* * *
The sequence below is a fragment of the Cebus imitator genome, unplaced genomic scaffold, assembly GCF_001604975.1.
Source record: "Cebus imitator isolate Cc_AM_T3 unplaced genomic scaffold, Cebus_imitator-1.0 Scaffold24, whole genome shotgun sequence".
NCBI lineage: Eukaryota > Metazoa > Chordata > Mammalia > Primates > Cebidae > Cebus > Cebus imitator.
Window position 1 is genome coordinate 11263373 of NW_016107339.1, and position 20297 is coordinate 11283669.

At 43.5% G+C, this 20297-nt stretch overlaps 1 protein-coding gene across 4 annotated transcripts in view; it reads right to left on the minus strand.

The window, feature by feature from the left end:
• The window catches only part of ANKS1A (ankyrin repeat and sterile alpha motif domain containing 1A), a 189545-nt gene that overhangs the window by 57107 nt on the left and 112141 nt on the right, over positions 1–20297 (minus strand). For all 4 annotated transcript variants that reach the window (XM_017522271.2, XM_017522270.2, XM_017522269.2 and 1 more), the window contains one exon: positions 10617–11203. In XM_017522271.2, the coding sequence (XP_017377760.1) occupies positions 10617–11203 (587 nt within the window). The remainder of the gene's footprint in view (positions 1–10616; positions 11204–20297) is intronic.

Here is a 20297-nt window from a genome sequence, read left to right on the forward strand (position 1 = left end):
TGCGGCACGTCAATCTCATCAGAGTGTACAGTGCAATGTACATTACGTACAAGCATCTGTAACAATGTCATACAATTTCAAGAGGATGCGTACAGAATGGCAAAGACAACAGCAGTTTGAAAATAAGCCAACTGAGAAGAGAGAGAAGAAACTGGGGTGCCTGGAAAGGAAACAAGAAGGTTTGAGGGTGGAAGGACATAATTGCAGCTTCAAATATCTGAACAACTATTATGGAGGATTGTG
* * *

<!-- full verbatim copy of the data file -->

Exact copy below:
The sequence below is a fragment of the Cebus imitator genome, unplaced genomic scaffold, assembly GCF_001604975.1.
Source record: "Cebus imitator isolate Cc_AM_T3 unplaced genomic scaffold, Cebus_imitator-1.0 Scaffold24, whole genome shotgun sequence".
NCBI lineage: Eukaryota > Metazoa > Chordata > Mammalia > Primates > Cebidae > Cebus > Cebus imitator.
Window position 1 is genome coordinate 11263373 of NW_016107339.1, and position 20297 is coordinate 11283669.

At 43.5% G+C, this 20297-nt stretch overlaps 1 protein-coding gene across 4 annotated transcripts in view; it reads right to left on the minus strand.

The window, feature by feature from the left end:
• The window catches only part of ANKS1A (ankyrin repeat and sterile alpha motif domain containing 1A), a 189545-nt gene that overhangs the window by 57107 nt on the left and 112141 nt on the right, over positions 1–20297 (minus strand). For all 4 annotated transcript variants that reach the window (XM_017522271.2, XM_017522270.2, XM_017522269.2 and 1 more), the window contains one exon: positions 10617–11203. In XM_017522271.2, the coding sequence (XP_017377760.1) occupies positions 10617–11203 (587 nt within the window). The remainder of the gene's footprint in view (positions 1–10616; positions 11204–20297) is intronic.

Here is a 20297-nt window from a genome sequence, read left to right on the forward strand (position 1 = left end):
TGCGGCACGTCAATCTCATCAGAGTGTACAGTGCAATGTACATTACGTACAAGCATCTGTAACAATGTCATACAATTTCAAGAGGATGCGTACAGAATGGCAAAGACAACAGCAGTTTGAAAATAAGCCAACTGAGAAGAGAGAGAAGAAACTGGGGTGCCTGGAAAGGAAACAAGAAGGTTTGAGGGTGGAAGGACATAATTGCAGCTTCAAATATCTGAACAACTATTATGGAGGATTGTG